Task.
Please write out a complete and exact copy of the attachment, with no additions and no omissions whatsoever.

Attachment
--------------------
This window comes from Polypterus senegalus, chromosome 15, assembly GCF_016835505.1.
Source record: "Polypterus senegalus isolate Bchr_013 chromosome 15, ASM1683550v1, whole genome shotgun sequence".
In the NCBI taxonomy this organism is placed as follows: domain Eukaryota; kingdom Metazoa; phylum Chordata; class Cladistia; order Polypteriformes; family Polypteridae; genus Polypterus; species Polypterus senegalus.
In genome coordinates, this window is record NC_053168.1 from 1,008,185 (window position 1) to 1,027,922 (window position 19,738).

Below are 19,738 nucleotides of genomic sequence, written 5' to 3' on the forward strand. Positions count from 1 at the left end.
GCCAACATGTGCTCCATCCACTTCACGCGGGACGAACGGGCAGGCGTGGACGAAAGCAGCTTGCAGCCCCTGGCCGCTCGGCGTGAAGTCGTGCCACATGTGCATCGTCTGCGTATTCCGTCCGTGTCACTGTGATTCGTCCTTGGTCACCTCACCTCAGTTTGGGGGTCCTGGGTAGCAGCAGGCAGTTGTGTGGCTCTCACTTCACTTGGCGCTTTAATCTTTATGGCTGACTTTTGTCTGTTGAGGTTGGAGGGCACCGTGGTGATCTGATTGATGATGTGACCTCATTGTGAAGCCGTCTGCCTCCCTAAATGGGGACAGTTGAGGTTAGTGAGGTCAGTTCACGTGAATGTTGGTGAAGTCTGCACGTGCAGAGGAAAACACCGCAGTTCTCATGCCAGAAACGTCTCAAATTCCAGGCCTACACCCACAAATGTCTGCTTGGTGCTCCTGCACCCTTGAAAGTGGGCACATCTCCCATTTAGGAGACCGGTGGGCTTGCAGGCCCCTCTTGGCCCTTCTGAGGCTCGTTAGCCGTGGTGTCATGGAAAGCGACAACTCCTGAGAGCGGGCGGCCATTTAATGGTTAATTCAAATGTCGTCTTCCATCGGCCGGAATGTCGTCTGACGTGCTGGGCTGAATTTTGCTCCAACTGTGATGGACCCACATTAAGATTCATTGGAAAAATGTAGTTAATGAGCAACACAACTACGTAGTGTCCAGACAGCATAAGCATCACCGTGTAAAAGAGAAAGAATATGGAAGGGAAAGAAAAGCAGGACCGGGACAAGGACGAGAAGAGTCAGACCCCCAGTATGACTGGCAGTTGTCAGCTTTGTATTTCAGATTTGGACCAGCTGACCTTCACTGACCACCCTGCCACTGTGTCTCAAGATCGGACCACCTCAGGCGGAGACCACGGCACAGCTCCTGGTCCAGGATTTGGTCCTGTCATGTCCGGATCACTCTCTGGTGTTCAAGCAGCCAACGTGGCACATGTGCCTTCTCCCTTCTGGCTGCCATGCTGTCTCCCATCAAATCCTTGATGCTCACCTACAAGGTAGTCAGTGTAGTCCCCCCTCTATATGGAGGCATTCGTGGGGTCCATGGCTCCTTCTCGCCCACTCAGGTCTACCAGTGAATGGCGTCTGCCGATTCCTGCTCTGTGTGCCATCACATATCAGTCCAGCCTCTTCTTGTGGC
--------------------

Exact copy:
This window comes from Polypterus senegalus, chromosome 15, assembly GCF_016835505.1.
Source record: "Polypterus senegalus isolate Bchr_013 chromosome 15, ASM1683550v1, whole genome shotgun sequence".
In the NCBI taxonomy this organism is placed as follows: domain Eukaryota; kingdom Metazoa; phylum Chordata; class Cladistia; order Polypteriformes; family Polypteridae; genus Polypterus; species Polypterus senegalus.
In genome coordinates, this window is record NC_053168.1 from 1,008,185 (window position 1) to 1,027,922 (window position 19,738).

Below are 19,738 nucleotides of genomic sequence, written 5' to 3' on the forward strand. Positions count from 1 at the left end.
GCCAACATGTGCTCCATCCACTTCACGCGGGACGAACGGGCAGGCGTGGACGAAAGCAGCTTGCAGCCCCTGGCCGCTCGGCGTGAAGTCGTGCCACATGTGCATCGTCTGCGTATTCCGTCCGTGTCACTGTGATTCGTCCTTGGTCACCTCACCTCAGTTTGGGGGTCCTGGGTAGCAGCAGGCAGTTGTGTGGCTCTCACTTCACTTGGCGCTTTAATCTTTATGGCTGACTTTTGTCTGTTGAGGTTGGAGGGCACCGTGGTGATCTGATTGATGATGTGACCTCATTGTGAAGCCGTCTGCCTCCCTAAATGGGGACAGTTGAGGTTAGTGAGGTCAGTTCACGTGAATGTTGGTGAAGTCTGCACGTGCAGAGGAAAACACCGCAGTTCTCATGCCAGAAACGTCTCAAATTCCAGGCCTACACCCACAAATGTCTGCTTGGTGCTCCTGCACCCTTGAAAGTGGGCACATCTCCCATTTAGGAGACCGGTGGGCTTGCAGGCCCCTCTTGGCCCTTCTGAGGCTCGTTAGCCGTGGTGTCATGGAAAGCGACAACTCCTGAGAGCGGGCGGCCATTTAATGGTTAATTCAAATGTCGTCTTCCATCGGCCGGAATGTCGTCTGACGTGCTGGGCTGAATTTTGCTCCAACTGTGATGGACCCACATTAAGATTCATTGGAAAAATGTAGTTAATGAGCAACACAACTACGTAGTGTCCAGACAGCATAAGCATCACCGTGTAAAAGAGAAAGAATATGGAAGGGAAAGAAAAGCAGGACCGGGACAAGGACGAGAAGAGTCAGACCCCCAGTATGACTGGCAGTTGTCAGCTTTGTATTTCAGATTTGGACCAGCTGACCTTCACTGACCACCCTGCCACTGTGTCTCAAGATCGGACCACCTCAGGCGGAGACCACGGCACAGCTCCTGGTCCAGGATTTGGTCCTGTCATGTCCGGATCACTCTCTGGTGTTCAAGCAGCCAACGTGGCACATGTGCCTTCTCCCTTCTGGCTGCCATGCTGTCTCCCATCAAATCCTTGATGCTCACCTACAAGGTAGTCAGTGTAGTCCCCCCTCTATATGGAGGCATTCGTGGGGTCCATGGCTCCTTCTCGCCCACTCAGGTCTACCAGTGAATGGCGTCTGCCGATTCCTGCTCTGTGTGCCATCACATATCAGTCCAGCCTCTTCTTGTGGC